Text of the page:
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Virginia Tech’s fine system exposed college football’s bare ass again

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Jeremy Brevard-USA TODAY Sports

Get the technicalities out of the way first.

This is a list of fines Virginia Tech enforced on exactly five players to the tune of $330 total. It is not clear whether that money was ever collected, or if it even represented real money and not just exchangeable units of misery ("$200 in BeamerBucks gets you a week running gassers in the sand pit. ENJOY!"). It should also be mentioned that Virginia Tech's athletic director Whit Babcock killed this system within hours of defensive coordinator Bud Foster publicly mentioning fines for players.

With that out of the way: this is a thing some coaches believe they can do to non-salaried, non-employee college football players on scholarship. Players who, by agreement, can do little else but play football for their food, shelter, and tuition.

Virginia Tech laid waste to the system in a matter of hours for a good reason. Fining athletes is something professional leagues do because they are professionals -- paid, well-compensated employees of a corporation, the kind of companies that have definite labor laws, obligations to their employees, and rules for behavior. (In the NFL, the person in charge of some of those rules is Roger Goodell, so maybe "rules" and "consistent standards" are misnomers, but let's get back on topic.)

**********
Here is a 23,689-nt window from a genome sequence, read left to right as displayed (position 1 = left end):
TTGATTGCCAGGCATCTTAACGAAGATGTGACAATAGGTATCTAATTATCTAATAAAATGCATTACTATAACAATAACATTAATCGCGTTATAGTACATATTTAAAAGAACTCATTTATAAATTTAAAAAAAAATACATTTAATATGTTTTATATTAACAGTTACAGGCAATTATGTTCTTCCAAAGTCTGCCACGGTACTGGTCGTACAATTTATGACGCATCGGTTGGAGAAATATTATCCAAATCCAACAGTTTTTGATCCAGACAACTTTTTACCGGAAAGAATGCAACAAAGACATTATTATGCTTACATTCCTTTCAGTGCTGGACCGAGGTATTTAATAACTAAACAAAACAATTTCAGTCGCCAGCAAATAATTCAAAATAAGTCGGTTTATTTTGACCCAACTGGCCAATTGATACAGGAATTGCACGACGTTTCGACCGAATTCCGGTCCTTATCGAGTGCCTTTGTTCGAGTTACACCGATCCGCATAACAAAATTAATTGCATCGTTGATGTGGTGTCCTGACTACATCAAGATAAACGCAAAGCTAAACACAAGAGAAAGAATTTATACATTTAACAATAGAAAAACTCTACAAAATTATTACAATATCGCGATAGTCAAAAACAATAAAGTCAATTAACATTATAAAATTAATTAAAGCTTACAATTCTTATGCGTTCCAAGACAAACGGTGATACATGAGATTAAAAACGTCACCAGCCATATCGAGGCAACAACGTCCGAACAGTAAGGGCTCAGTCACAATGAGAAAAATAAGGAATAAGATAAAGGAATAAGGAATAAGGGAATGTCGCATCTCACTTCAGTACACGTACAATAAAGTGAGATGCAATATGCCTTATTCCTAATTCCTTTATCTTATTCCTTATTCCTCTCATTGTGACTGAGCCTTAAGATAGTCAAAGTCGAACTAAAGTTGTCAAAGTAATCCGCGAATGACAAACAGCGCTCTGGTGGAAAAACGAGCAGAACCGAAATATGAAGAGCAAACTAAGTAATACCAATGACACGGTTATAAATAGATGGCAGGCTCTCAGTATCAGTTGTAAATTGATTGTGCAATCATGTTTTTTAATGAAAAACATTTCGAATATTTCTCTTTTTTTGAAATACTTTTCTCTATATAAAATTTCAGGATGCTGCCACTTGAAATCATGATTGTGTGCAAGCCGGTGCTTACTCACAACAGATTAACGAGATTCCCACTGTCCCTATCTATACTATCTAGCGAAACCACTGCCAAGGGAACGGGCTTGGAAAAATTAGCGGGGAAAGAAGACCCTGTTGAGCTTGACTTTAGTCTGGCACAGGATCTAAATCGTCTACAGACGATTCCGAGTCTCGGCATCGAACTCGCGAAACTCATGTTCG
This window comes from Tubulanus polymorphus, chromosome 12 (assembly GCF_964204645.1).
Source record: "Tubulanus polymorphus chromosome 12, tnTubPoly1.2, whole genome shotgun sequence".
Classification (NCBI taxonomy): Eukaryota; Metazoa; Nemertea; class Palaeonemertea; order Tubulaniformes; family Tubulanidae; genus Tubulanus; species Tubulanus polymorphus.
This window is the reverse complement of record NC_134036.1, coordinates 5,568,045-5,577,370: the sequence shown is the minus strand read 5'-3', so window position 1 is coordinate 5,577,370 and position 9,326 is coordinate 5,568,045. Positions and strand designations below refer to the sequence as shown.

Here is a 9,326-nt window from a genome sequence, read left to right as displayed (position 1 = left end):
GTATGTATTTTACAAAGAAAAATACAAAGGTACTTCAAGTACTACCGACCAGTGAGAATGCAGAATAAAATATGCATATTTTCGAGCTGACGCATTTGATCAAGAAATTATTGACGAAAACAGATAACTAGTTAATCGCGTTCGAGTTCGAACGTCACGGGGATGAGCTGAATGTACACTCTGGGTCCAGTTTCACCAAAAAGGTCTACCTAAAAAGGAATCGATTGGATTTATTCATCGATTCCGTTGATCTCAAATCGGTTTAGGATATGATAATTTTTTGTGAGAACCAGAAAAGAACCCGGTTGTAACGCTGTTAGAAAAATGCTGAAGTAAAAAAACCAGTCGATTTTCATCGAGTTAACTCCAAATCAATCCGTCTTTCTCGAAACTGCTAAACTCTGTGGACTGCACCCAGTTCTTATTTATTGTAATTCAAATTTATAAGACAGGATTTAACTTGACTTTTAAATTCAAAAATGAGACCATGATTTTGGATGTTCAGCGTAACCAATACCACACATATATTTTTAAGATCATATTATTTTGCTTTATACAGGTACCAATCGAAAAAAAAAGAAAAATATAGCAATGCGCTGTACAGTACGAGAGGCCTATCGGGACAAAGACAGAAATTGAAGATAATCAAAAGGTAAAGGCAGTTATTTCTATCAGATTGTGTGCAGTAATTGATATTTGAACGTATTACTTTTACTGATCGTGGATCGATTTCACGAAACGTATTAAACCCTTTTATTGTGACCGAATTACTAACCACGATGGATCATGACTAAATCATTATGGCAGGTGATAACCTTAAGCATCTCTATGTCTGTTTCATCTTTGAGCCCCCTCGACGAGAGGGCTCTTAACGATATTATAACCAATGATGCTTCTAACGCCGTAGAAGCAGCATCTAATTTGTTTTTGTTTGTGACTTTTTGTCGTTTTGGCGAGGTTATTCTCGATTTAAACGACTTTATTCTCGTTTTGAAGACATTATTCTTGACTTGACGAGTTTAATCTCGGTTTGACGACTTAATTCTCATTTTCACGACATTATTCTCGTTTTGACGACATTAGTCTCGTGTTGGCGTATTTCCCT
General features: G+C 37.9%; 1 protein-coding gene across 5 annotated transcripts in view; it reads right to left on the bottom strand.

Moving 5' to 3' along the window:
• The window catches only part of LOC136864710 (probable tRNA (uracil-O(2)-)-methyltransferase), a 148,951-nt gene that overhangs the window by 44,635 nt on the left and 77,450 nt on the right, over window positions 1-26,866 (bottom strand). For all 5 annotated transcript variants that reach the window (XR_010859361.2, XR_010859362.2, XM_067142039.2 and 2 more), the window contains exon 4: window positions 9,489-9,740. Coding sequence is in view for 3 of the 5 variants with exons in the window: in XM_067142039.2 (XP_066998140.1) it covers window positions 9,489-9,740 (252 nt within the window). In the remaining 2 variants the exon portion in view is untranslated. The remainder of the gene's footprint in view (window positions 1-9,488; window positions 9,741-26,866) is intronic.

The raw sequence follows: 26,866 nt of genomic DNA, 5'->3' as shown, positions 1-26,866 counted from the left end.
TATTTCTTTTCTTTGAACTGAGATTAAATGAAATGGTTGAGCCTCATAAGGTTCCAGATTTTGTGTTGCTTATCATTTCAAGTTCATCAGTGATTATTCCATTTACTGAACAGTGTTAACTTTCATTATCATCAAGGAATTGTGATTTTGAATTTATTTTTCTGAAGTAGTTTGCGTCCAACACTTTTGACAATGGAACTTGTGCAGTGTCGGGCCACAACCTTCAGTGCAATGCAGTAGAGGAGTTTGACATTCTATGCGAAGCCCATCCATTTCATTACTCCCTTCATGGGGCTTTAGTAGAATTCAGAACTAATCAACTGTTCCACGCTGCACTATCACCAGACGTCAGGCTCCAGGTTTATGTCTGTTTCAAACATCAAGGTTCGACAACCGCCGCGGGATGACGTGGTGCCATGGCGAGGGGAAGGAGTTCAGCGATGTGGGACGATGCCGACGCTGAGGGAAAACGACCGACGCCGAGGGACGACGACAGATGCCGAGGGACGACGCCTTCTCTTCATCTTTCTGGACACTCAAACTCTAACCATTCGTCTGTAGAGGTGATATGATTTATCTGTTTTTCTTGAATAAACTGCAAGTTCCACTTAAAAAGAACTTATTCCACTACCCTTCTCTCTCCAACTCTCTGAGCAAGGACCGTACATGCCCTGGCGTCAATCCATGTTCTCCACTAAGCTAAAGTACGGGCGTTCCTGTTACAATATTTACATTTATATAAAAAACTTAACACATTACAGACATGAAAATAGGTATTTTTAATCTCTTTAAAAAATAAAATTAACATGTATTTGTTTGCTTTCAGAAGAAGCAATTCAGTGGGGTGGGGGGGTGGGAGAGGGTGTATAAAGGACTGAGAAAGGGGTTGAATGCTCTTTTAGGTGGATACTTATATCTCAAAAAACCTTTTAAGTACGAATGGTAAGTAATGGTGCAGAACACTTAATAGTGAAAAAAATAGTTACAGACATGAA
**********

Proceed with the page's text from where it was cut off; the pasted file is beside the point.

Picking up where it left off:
If you are a student-athlete -- a designation Virginia Tech and every other college football program would love to keep around -- then you are not an employee. You play for the love of the game alone, plus a scholarship and cost of attendance and maybe a few under-the-table fringe benefits on the side. Those side benefits are vastly overrated in value. Mostly a few hundred here, maybe a few thousand there if you're lucky.

We've had this discussion before, and we'll have it again right now. Things are not free, unless they're classified as amateur sports. The company store has been theoretically outlawed in the United State for years, unless we call it amateur sports. We are completely opposed to paying people with things they often don't want or need, unless it's amateur sports. You can't underpay people for decades on end, unless we're talking about amateur sports.

You don't defend a system that deliberately shorts people their worth unless: amateur sports.

That money athletes get under cost of attendance isn't even subject to anything like a salary's requirements. That is part of a scholarship, something awarded partly on the basis of scouting by teams and hordes of underpaid graduate assistants. Money that is subject to fines comes in the form of something like the $900,000 salary of Bud Foster, the defensive coordinator who brought this all up in the first place.

I don't mention his salary to make him seem like an asshole. In fact, his ex-players will attest that he is not.

Look at it this way: when a system has had so much money poured into it by cable television, and when the pressures and hours and attention have boiled to a point indistinguishable from those of a professional league, how can you even blame Bud Foster for confusing the two at this point? He's paid like an NFL coordinator, maybe even better than most. His coaching peers are all paid like they work for a successful conglomerate, mostly because many of them do.

But as long as players aren't paid some share of what is clearly a business-type income, that confusion will make circumstantial assholes out of a lot of people in the sport, including people like me and the attorneys filing suits striking at the sclerotic heart of amateurism.

It's annoying as hell, but appealing to logic and fairness is a .500 team's strategy. Lawsuits and making someone irritable and legally culpable? Damn near undefeated, and a No. 1 spot in every poll around.